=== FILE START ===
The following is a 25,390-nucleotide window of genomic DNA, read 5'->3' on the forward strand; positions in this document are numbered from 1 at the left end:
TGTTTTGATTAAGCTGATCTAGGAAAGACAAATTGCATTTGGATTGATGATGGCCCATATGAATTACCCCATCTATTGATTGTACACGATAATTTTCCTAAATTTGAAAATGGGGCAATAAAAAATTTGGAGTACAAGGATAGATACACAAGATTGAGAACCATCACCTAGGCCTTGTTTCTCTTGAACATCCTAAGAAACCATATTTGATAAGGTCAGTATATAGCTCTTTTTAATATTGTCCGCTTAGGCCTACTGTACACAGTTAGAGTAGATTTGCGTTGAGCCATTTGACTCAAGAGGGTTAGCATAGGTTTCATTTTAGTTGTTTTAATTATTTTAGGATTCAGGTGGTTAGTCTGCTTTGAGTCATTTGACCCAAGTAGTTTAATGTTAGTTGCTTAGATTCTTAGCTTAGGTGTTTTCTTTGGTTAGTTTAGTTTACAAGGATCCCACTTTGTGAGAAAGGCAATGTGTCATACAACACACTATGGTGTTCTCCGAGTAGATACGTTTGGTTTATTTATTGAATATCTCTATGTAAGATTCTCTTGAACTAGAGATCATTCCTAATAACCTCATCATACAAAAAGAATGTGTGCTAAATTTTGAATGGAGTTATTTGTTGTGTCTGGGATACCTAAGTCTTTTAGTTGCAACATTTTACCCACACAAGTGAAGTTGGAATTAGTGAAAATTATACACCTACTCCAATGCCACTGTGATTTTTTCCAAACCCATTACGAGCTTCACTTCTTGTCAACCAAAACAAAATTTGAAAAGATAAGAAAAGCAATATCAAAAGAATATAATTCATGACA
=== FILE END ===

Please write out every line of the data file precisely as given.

The following is a 25,390-nucleotide window of genomic DNA, read 5'->3' on the forward strand; positions in this document are numbered from 1 at the left end:
TGTTTTGATTAAGCTGATCTAGGAAAGACAAATTGCATTTGGATTGATGATGGCCCATATGAATTACCCCATCTATTGATTGTACACGATAATTTTCCTAAATTTGAAAATGGGGCAATAAAAAATTTGGAGTACAAGGATAGATACACAAGATTGAGAACCATCACCTAGGCCTTGTTTCTCTTGAACATCCTAAGAAACCATATTTGATAAGGTCAGTATATAGCTCTTTTTAATATTGTCCGCTTAGGCCTACTGTACACAGTTAGAGTAGATTTGCGTTGAGCCATTTGACTCAAGAGGGTTAGCATAGGTTTCATTTTAGTTGTTTTAATTATTTTAGGATTCAGGTGGTTAGTCTGCTTTGAGTCATTTGACCCAAGTAGTTTAATGTTAGTTGCTTAGATTCTTAGCTTAGGTGTTTTCTTTGGTTAGTTTAGTTTACAAGGATCCCACTTTGTGAGAAAGGCAATGTGTCATACAACACACTATGGTGTTCTCCGAGTAGATACGTTTGGTTTATTTATTGAATATCTCTATGTAAGATTCTCTTGAACTAGAGATCATTCCTAATAACCTCATCATACAAAAAGAATGTGTGCTAAATTTTGAATGGAGTTATTTGTTGTGTCTGGGATACCTAAGTCTTTTAGTTGCAACATTTTACCCACACAAGTGAAGTTGGAATTAGTGAAAATTATACACCTACTCCAATGCCACTGTGATTTTTTCCAAACCCATTACGAGCTTCACTTCTTGTCAACCAAAACAAAATTTGAAAAGATAAGAAAAGCAATATCAAAAGAATATAATTCATGACA